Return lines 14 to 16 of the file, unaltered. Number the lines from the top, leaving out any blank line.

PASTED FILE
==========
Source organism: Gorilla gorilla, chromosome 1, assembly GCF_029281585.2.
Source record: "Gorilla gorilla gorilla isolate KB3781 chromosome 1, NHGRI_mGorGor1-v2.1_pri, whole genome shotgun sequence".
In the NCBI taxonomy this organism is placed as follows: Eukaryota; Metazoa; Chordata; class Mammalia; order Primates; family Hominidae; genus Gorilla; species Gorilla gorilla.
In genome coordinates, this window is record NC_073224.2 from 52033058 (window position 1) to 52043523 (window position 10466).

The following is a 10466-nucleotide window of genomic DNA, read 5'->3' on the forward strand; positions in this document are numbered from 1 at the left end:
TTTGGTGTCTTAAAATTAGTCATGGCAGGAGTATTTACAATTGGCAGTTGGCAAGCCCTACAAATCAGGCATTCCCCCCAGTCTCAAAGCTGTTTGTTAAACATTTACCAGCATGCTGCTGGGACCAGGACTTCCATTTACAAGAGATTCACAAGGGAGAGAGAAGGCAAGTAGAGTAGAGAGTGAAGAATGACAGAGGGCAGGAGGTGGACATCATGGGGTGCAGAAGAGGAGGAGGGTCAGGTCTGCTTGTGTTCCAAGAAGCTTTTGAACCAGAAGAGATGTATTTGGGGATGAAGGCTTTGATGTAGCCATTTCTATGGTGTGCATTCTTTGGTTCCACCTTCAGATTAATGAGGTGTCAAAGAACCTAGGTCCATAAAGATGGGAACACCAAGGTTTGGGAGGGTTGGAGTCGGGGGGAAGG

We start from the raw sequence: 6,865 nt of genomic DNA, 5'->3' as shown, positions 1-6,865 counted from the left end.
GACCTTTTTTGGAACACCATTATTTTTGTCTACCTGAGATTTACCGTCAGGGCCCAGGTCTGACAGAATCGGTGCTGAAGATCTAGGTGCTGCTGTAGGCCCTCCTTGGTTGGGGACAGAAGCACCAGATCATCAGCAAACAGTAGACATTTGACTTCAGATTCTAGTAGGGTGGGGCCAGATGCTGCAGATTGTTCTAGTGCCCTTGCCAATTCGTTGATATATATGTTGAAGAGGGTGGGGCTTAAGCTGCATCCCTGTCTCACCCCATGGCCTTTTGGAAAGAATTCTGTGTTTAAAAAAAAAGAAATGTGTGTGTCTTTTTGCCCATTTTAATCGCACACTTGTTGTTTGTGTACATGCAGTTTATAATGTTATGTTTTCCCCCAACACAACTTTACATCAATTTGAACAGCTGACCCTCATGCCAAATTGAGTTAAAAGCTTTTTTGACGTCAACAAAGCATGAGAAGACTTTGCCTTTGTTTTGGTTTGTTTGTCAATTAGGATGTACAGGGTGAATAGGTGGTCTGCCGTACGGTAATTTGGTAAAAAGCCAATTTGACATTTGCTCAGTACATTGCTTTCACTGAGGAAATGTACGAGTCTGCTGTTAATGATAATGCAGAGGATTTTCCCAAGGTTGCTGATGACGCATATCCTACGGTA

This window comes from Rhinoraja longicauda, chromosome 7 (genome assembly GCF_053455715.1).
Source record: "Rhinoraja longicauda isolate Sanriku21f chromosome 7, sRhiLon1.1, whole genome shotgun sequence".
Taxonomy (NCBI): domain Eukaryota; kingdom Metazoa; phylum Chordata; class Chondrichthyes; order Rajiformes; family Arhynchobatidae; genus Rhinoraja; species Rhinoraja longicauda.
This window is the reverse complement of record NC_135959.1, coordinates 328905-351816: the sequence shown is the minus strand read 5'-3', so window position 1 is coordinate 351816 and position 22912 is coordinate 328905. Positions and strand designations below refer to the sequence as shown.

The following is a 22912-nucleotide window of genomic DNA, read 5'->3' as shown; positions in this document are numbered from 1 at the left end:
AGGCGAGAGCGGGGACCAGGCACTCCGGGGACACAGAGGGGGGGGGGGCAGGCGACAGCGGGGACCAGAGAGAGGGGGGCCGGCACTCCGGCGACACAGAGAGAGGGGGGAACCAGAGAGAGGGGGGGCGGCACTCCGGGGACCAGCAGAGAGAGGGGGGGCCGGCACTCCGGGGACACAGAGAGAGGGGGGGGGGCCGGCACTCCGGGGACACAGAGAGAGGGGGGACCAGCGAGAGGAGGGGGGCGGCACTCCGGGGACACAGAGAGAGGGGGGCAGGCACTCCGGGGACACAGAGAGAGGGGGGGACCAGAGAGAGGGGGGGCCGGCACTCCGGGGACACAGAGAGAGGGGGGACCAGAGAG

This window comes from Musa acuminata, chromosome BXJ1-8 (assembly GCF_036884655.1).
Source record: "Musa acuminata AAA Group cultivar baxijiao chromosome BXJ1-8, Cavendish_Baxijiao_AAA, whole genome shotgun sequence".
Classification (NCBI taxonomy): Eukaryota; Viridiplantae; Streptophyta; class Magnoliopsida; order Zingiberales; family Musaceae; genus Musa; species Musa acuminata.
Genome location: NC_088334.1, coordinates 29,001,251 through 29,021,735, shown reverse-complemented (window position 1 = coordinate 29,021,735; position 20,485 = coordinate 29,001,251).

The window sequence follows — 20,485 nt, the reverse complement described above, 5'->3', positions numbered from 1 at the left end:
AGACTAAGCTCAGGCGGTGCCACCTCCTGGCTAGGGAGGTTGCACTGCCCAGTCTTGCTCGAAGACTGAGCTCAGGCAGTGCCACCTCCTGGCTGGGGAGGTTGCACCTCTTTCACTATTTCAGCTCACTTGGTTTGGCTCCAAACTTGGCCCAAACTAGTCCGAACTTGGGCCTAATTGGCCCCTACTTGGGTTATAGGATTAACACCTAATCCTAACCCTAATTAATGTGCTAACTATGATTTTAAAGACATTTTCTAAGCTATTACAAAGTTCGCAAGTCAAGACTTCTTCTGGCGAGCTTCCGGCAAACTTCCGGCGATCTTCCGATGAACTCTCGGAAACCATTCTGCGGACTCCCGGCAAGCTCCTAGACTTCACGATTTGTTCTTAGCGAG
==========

AGGCGAGAGCGGGGACCAGGCACTCCGGGGACACAGAGGGGGGGGGGGCAGGCGACAGCGGGGACCAGAGAGAGGGGGGCCGGCACTCCGGCGACACAGAGAGAGGGGGGAACCAGAGAGAGGGGGGGCGGCACTCCGGGGACCAGCAGAGAGAGGGGGGGCCGGCACTCCGGGGACACAGAGAGAGGGGGGGGGGCCGGCACTCCGGGGACACAGAGAGAGGGGGGACCAGCGAGAGGAGGGGGGCGGCACTCCGGGGACACAGAGAGAGGGGGGCAGGCACTCCGGGGACACAGAGAGAGGGGGGGACCAGAGAGAGGGGGGGCCGGCACTCCGGGGACACAGAGAGAGGGGGGACCAGAGAG

This window comes from Musa acuminata, chromosome BXJ1-8 (assembly GCF_036884655.1).
Source record: "Musa acuminata AAA Group cultivar baxijiao chromosome BXJ1-8, Cavendish_Baxijiao_AAA, whole genome shotgun sequence".